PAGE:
Home sales remain brisk in York and Adams counties

With in-person real estate activity shut down through much of the spring of last year, home sales in York and Adams counties this year remain well ahead of 2020’s pace.

In the first six months of 2021, 589 settlements were recorded in Adams County, 27% more than last year; in York County, 3,243 houses were sold, a 31% increase from 2020.

The gap was even more pronounced in June, according to the Realtors Association of York & Adams Counties.

The 125 homes sold in Adams County were 105% more than the 61 settlements recorded last June, and the 667 sales in York County exceeded the June 2020 total of 483 by 38%.

Elle Hale, association vice president, said in a release that “June is typically one of the busiest homebuying months of the year. The demand for a home purchase is widespread, multiple offers are prevalent, and days on market are swift. But the continued story surrounding real estate is a lack of inventory.”

For June, average days on market was five in York County and six in Adams County.

The percentage of list price received was 101.3% in Adams and 100% in York.

The inventory shortage continues to boost prices. The median sales price in June in Adams County was $265,000, an 18% increase over last year. In York, the median sales price was $228,000, which was 11% more than in 2020.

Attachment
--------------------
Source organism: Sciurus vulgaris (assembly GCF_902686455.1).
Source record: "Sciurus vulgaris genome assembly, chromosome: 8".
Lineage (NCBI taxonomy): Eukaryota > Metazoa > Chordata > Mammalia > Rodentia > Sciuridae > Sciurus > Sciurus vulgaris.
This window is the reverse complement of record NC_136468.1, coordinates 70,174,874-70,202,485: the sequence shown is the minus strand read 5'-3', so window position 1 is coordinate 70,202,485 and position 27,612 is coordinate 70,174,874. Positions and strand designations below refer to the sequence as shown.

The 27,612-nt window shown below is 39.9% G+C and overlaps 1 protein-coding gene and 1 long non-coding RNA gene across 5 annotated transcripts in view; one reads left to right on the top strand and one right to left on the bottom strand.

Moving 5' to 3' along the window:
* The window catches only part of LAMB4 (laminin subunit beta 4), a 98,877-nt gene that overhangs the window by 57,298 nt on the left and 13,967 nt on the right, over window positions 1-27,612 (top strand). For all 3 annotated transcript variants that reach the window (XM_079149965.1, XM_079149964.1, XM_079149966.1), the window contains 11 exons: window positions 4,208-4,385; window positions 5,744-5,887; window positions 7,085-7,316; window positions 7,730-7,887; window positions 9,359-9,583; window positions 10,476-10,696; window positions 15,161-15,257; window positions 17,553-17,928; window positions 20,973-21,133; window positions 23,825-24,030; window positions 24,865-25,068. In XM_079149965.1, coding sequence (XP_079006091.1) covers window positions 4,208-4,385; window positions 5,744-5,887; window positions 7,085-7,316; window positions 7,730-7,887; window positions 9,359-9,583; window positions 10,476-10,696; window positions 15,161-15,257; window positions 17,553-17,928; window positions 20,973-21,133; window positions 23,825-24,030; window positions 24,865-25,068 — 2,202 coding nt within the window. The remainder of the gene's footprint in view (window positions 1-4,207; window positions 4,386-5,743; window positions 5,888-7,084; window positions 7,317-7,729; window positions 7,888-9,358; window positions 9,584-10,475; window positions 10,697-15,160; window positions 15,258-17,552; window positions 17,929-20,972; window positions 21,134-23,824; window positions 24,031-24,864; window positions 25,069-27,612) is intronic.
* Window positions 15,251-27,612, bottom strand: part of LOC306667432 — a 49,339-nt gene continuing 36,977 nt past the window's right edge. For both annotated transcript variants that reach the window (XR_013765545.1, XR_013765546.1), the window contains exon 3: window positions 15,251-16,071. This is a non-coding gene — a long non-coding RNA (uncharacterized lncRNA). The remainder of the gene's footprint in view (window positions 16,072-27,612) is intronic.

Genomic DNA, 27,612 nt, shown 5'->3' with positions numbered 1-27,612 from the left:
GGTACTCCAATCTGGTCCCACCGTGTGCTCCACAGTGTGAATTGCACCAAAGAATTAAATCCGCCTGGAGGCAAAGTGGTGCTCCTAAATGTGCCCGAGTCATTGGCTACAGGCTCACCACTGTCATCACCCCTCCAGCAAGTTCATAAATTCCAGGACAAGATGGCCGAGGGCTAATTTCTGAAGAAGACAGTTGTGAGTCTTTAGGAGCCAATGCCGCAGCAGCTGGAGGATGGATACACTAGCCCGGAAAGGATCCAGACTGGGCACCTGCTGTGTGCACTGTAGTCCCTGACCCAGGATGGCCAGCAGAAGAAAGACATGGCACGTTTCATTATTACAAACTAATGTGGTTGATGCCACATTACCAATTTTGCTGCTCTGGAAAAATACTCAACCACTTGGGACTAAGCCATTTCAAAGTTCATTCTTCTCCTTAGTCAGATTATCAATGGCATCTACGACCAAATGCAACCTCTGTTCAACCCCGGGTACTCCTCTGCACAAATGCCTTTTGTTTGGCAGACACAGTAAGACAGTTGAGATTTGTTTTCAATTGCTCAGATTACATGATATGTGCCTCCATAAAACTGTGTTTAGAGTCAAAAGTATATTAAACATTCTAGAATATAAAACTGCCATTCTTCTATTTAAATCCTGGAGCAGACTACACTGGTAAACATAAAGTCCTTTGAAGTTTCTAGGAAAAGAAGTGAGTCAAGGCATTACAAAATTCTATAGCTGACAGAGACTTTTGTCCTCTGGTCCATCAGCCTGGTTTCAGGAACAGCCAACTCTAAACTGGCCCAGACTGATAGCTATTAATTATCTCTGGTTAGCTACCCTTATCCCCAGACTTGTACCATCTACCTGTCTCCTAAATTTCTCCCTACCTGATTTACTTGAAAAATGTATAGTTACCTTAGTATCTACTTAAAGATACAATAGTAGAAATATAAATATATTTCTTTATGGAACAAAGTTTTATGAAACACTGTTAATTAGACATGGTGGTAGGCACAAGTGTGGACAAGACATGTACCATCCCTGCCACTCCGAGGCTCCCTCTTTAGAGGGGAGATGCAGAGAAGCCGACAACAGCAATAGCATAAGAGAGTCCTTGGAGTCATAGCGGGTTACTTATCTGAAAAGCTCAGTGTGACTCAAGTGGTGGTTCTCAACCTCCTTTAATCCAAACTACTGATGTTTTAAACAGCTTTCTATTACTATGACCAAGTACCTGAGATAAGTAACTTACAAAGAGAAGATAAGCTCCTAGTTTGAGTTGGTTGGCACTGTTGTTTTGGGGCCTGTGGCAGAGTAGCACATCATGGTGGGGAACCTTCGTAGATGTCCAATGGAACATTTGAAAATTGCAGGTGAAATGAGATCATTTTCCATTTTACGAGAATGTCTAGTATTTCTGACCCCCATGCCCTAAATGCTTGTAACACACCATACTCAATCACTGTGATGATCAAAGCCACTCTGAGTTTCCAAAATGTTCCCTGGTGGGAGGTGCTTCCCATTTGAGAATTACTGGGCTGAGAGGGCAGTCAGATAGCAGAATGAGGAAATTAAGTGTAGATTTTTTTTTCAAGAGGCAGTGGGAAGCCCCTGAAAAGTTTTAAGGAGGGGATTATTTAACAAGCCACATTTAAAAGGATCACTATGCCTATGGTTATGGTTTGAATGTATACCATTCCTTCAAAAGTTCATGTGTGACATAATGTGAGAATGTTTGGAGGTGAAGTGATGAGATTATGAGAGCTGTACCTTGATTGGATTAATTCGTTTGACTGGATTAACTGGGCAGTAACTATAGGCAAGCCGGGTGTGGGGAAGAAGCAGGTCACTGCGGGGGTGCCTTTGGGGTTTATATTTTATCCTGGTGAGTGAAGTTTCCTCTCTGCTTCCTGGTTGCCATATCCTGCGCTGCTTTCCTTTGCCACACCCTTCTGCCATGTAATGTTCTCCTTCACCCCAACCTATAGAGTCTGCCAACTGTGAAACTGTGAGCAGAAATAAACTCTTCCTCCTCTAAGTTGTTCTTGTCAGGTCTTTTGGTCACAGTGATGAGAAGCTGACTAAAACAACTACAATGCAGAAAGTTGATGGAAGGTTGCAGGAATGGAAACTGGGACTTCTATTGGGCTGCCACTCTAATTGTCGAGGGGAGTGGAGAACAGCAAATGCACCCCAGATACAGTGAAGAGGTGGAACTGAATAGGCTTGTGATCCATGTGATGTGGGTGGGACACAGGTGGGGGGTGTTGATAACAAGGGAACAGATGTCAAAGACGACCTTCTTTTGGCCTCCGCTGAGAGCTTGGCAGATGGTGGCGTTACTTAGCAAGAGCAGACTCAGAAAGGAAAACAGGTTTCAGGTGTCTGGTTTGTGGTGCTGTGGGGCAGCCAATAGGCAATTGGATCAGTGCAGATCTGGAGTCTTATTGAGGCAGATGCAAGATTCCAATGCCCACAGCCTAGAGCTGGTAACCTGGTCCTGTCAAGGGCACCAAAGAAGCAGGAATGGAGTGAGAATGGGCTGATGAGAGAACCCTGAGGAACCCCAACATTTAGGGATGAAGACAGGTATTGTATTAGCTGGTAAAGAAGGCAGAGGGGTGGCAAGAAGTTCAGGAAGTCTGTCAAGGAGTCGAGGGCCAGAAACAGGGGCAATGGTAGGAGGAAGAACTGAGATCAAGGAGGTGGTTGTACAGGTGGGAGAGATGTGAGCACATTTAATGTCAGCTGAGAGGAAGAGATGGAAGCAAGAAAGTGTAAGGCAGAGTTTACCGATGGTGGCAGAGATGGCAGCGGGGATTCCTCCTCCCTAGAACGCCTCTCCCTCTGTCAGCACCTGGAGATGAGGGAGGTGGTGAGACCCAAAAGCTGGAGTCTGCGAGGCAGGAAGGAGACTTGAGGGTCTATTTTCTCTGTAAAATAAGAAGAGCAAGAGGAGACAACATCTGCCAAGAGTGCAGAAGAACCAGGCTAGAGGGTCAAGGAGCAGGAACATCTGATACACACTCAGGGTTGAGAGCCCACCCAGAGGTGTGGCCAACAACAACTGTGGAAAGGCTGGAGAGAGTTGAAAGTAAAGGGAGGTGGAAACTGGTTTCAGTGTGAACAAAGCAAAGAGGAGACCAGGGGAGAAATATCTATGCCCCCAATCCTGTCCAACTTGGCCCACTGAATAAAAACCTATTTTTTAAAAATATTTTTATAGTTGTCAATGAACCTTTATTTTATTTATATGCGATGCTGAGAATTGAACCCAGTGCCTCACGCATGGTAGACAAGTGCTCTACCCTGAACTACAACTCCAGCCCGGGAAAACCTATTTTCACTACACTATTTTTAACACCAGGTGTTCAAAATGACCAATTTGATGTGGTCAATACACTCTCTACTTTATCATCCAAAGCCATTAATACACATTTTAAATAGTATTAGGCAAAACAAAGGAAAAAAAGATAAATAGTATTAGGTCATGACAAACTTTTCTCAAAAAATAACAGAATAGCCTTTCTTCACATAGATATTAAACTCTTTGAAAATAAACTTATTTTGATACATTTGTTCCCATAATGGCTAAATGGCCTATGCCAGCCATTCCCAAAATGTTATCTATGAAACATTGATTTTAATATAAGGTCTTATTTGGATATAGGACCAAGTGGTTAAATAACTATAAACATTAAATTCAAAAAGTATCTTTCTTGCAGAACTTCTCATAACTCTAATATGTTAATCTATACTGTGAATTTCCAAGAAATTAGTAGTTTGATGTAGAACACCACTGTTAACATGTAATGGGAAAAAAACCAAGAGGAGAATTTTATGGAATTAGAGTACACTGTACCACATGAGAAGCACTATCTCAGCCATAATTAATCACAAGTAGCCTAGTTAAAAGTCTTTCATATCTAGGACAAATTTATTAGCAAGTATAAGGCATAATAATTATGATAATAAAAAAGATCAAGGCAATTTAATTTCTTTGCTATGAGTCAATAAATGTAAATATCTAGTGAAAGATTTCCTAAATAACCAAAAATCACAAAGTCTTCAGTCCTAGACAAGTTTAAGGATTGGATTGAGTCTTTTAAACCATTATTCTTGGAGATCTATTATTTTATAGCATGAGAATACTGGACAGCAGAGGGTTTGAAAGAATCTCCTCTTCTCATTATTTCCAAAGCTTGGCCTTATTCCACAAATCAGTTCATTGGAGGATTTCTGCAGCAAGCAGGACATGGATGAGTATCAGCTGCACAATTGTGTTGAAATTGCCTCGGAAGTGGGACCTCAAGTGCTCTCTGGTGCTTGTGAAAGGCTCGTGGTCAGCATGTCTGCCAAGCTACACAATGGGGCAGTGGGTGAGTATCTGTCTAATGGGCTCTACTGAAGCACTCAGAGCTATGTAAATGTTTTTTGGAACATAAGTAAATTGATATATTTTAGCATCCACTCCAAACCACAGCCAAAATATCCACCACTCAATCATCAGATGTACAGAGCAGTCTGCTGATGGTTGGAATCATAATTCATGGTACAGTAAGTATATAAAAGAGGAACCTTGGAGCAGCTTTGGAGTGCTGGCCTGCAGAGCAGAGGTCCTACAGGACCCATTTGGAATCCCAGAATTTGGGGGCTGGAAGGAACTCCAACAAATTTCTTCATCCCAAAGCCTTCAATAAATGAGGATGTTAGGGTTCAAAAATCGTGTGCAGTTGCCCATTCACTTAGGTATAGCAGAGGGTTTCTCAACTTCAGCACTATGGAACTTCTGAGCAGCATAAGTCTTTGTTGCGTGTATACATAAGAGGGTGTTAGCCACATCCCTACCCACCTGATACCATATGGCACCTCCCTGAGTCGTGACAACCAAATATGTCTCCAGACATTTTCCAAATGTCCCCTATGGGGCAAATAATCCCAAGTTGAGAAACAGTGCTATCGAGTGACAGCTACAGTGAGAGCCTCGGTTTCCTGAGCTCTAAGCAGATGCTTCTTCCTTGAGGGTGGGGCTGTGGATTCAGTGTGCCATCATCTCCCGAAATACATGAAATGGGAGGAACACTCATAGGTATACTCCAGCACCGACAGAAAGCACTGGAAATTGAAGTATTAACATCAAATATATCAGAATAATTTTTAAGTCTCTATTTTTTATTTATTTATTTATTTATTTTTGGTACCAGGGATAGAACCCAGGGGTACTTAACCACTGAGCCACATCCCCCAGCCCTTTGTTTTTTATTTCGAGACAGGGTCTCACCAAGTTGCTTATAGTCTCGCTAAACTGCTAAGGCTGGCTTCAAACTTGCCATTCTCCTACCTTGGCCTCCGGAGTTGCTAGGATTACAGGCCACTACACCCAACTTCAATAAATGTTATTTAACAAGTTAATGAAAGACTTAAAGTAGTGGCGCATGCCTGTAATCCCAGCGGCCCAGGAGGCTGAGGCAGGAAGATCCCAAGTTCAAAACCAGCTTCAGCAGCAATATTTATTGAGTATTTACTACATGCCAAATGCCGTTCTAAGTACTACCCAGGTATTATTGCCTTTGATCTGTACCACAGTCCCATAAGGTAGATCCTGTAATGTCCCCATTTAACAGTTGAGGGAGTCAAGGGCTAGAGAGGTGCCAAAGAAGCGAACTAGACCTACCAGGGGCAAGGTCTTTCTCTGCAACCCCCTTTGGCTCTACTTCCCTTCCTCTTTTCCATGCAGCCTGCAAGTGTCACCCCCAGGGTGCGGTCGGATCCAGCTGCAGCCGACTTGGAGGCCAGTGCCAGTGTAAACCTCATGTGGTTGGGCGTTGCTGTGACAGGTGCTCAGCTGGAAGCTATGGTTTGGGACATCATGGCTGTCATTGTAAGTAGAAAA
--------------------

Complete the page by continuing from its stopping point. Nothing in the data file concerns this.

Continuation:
Through the first two quarters of 2021, the Adams County median sales price climbed 12%, to $240,000. The jump in York County was 13%, to $213,900.

Among Adams County’s six school districts, the median sales price range is $210,000 (Conewago Valley) to $270,000 (Fairfield). Conewago Valley also posted the biggest growth in sales – 36%.

The range for York County’s 16 school districts is $95,600 (York city) to $275,000 (Northern York). Hanover recorded the largest sales increase – 75%.

One sector where there is a risk that buyers will be priced out of the market is $150,000 and below, Hale said in a phone interview.

It may take until the fall for activity to cool, she said. That could come as a break in demand, an increase in inventory – or both.